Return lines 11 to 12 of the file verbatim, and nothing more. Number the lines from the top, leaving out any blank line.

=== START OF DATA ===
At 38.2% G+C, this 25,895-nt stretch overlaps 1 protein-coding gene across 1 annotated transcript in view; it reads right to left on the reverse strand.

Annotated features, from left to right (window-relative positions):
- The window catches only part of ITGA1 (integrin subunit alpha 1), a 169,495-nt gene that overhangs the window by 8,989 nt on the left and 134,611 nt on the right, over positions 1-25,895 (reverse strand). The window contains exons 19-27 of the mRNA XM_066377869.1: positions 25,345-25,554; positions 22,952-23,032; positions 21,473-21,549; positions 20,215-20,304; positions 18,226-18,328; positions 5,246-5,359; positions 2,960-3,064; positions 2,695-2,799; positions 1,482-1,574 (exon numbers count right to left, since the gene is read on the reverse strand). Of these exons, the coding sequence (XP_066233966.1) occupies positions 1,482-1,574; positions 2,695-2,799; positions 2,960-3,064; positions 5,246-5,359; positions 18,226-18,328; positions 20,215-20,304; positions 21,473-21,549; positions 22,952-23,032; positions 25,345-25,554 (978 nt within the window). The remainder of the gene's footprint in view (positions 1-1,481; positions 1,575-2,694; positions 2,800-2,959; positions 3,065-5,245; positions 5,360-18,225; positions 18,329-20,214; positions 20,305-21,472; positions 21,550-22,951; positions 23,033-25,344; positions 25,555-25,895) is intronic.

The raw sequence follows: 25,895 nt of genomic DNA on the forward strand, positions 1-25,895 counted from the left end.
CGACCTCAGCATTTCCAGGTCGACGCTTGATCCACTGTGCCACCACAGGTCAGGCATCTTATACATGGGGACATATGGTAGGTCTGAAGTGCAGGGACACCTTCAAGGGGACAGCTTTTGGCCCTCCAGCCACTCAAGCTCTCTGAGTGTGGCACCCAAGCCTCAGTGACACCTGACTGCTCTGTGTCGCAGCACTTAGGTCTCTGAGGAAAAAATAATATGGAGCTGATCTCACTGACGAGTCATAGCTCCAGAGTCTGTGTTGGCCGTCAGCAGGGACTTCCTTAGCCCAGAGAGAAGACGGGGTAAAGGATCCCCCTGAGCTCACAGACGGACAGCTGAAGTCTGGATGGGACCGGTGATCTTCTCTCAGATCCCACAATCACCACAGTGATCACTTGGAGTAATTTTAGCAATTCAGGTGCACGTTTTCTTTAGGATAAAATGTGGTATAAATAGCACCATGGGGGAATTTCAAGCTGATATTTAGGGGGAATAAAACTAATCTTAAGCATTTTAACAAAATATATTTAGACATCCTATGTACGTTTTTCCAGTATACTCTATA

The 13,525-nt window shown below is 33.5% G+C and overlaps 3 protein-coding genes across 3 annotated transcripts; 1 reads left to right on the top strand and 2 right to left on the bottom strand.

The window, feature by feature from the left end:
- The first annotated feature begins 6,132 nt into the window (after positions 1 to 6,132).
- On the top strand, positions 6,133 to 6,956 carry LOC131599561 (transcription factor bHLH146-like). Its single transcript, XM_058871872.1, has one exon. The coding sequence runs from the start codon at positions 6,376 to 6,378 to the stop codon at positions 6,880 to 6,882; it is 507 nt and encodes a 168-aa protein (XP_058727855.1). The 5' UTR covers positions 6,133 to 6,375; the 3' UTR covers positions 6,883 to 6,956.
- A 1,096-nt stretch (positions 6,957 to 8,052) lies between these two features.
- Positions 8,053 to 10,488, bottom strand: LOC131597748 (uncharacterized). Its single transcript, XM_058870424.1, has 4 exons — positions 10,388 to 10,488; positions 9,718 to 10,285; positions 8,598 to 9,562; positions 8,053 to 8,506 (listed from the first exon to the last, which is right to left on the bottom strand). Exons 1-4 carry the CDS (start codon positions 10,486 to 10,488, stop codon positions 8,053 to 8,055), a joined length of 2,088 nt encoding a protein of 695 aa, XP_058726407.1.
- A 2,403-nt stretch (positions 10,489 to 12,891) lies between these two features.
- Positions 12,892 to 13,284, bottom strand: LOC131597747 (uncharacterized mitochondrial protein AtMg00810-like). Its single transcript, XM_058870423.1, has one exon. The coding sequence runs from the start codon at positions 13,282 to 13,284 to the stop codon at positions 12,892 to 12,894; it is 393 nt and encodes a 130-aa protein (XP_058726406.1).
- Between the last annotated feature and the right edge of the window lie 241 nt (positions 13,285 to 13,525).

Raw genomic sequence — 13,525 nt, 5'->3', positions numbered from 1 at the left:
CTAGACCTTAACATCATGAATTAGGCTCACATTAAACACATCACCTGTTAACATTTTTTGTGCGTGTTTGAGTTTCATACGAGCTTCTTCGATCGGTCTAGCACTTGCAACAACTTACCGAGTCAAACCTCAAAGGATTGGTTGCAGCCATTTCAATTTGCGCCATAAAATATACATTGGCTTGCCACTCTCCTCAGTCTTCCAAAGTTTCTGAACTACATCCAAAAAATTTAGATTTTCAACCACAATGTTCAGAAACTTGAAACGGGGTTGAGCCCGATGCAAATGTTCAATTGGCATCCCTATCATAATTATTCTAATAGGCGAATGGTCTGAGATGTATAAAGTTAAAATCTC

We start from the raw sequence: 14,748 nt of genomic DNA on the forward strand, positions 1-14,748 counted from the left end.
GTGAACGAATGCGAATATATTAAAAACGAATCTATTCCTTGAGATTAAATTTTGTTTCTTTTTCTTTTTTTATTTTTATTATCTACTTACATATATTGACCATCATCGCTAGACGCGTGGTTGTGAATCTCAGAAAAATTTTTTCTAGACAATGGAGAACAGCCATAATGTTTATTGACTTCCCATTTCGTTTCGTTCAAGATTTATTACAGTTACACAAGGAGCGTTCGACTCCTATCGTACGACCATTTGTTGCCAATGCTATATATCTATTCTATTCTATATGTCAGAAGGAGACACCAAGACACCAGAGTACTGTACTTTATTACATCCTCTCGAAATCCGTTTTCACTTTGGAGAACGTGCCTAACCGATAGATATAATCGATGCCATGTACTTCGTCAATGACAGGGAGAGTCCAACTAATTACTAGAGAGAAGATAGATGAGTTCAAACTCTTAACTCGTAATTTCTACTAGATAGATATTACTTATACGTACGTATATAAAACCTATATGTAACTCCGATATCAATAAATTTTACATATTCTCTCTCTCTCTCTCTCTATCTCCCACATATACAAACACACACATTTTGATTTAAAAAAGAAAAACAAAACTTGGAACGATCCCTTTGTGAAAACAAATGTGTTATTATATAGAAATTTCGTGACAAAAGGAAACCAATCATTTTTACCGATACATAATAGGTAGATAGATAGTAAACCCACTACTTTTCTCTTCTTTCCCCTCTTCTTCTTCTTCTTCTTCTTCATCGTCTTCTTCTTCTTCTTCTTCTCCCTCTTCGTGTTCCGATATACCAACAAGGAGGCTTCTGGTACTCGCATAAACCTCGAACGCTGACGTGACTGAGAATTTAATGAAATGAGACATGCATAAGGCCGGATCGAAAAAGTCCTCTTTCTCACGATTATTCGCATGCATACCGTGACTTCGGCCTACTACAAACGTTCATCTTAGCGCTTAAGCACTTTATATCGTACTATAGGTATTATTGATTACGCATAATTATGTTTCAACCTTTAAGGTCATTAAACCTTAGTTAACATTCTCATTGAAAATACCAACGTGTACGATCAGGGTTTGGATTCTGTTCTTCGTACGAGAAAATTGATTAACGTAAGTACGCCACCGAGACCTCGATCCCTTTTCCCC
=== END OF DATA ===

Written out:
- Positions 8,053 to 10,488, bottom strand: LOC131597748 (uncharacterized). Its single transcript, XM_058870424.1, has 4 exons — positions 10,388 to 10,488; positions 9,718 to 10,285; positions 8,598 to 9,562; positions 8,053 to 8,506 (listed from the first exon to the last, which is right to left on the bottom strand). Exons 1-4 carry the CDS (start codon positions 10,486 to 10,488, stop codon positions 8,053 to 8,055), a joined length of 2,088 nt encoding a protein of 695 aa, XP_058726407.1.
- A 2,403-nt stretch (positions 10,489 to 12,891) lies between these two features.